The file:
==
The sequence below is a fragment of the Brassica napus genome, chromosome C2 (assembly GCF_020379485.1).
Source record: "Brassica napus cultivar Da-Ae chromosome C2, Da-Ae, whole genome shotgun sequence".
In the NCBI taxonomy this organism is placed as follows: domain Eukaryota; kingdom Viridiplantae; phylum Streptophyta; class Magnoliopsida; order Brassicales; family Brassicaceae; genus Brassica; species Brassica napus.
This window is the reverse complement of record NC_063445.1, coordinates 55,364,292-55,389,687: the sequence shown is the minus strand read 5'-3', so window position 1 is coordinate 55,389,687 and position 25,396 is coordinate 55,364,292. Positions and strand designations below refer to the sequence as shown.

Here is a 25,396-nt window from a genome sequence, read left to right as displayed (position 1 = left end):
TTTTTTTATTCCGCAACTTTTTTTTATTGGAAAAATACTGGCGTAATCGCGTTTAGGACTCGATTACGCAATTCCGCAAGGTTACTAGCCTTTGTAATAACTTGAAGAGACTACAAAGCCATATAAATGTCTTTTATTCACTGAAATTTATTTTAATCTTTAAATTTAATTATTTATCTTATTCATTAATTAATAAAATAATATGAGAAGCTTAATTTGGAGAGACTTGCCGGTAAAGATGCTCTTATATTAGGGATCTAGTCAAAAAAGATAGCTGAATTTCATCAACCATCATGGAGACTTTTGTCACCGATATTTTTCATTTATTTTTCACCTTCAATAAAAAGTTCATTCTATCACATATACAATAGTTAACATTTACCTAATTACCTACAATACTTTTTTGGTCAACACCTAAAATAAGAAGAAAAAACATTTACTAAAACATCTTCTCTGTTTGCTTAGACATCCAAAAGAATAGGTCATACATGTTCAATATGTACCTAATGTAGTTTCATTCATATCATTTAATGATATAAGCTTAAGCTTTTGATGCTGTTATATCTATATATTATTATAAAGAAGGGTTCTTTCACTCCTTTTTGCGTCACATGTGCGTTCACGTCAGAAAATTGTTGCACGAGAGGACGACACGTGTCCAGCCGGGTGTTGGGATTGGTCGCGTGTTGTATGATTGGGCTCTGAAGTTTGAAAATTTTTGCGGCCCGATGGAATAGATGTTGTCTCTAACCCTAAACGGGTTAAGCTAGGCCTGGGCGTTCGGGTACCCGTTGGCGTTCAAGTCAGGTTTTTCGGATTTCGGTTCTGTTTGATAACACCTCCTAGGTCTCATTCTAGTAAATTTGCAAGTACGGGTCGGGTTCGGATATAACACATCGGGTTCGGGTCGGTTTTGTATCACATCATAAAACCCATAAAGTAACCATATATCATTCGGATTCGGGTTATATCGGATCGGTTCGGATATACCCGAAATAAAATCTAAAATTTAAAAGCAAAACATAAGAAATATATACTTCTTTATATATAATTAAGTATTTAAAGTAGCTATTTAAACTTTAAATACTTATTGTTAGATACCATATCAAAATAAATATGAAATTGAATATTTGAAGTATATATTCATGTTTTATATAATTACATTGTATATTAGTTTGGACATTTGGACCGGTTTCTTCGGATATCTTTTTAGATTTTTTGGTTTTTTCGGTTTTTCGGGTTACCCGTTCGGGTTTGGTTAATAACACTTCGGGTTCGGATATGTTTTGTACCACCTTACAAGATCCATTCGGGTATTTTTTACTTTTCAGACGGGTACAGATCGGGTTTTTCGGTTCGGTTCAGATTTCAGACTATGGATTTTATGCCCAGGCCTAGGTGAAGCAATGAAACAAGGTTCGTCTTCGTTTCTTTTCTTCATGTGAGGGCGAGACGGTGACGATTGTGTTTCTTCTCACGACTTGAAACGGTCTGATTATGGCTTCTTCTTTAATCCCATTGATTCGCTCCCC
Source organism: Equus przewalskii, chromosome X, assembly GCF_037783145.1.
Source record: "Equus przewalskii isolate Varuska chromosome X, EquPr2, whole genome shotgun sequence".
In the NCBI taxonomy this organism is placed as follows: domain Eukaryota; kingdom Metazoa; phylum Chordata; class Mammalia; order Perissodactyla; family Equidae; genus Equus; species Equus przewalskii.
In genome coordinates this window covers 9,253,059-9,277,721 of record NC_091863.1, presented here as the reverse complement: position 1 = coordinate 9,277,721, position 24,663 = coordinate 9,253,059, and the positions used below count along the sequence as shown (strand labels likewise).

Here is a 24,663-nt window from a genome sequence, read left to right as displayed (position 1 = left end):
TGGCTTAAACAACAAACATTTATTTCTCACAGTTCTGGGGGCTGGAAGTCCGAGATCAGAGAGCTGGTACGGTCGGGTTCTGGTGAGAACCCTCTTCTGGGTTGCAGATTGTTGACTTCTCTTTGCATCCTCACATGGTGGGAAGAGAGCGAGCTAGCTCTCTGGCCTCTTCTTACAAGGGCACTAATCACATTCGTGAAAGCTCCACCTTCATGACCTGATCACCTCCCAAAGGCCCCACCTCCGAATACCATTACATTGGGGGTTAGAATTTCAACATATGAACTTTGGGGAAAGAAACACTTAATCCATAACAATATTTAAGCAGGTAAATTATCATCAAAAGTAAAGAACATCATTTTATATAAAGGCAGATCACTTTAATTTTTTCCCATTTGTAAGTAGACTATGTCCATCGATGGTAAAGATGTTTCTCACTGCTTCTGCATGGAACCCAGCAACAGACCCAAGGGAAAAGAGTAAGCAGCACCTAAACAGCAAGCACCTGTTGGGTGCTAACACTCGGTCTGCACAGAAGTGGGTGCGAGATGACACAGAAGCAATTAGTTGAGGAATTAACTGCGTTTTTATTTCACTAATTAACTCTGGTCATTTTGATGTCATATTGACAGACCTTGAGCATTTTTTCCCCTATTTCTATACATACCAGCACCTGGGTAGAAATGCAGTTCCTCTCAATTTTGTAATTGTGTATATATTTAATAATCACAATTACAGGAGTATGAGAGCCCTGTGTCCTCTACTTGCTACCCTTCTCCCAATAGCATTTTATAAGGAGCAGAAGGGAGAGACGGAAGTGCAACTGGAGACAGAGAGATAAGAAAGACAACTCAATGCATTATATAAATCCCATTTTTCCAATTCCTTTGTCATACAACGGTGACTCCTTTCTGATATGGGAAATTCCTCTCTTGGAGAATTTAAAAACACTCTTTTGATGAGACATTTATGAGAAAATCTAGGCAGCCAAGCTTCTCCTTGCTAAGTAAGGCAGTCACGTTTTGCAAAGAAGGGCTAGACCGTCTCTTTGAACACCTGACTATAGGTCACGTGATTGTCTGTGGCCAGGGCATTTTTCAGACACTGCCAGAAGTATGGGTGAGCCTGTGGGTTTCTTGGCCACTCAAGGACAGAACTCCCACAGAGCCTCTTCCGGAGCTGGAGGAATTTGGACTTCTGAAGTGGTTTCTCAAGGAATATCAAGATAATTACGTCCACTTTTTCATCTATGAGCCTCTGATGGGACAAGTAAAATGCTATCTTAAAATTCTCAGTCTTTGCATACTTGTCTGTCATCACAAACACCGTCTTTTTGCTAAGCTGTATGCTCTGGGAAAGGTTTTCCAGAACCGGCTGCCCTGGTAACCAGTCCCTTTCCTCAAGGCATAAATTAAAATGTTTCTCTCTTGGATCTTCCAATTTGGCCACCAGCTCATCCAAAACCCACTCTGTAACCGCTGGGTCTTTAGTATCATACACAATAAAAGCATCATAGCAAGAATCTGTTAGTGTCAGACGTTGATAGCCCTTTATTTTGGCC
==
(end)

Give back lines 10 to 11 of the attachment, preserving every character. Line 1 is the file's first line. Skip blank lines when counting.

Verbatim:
In genome coordinates this window covers 9,253,059-9,277,721 of record NC_091863.1, presented here as the reverse complement: position 1 = coordinate 9,277,721, position 24,663 = coordinate 9,253,059, and the positions used below count along the sequence as shown (strand labels likewise).

Here is a 24,663-nt window from a genome sequence, read left to right as displayed (position 1 = left end):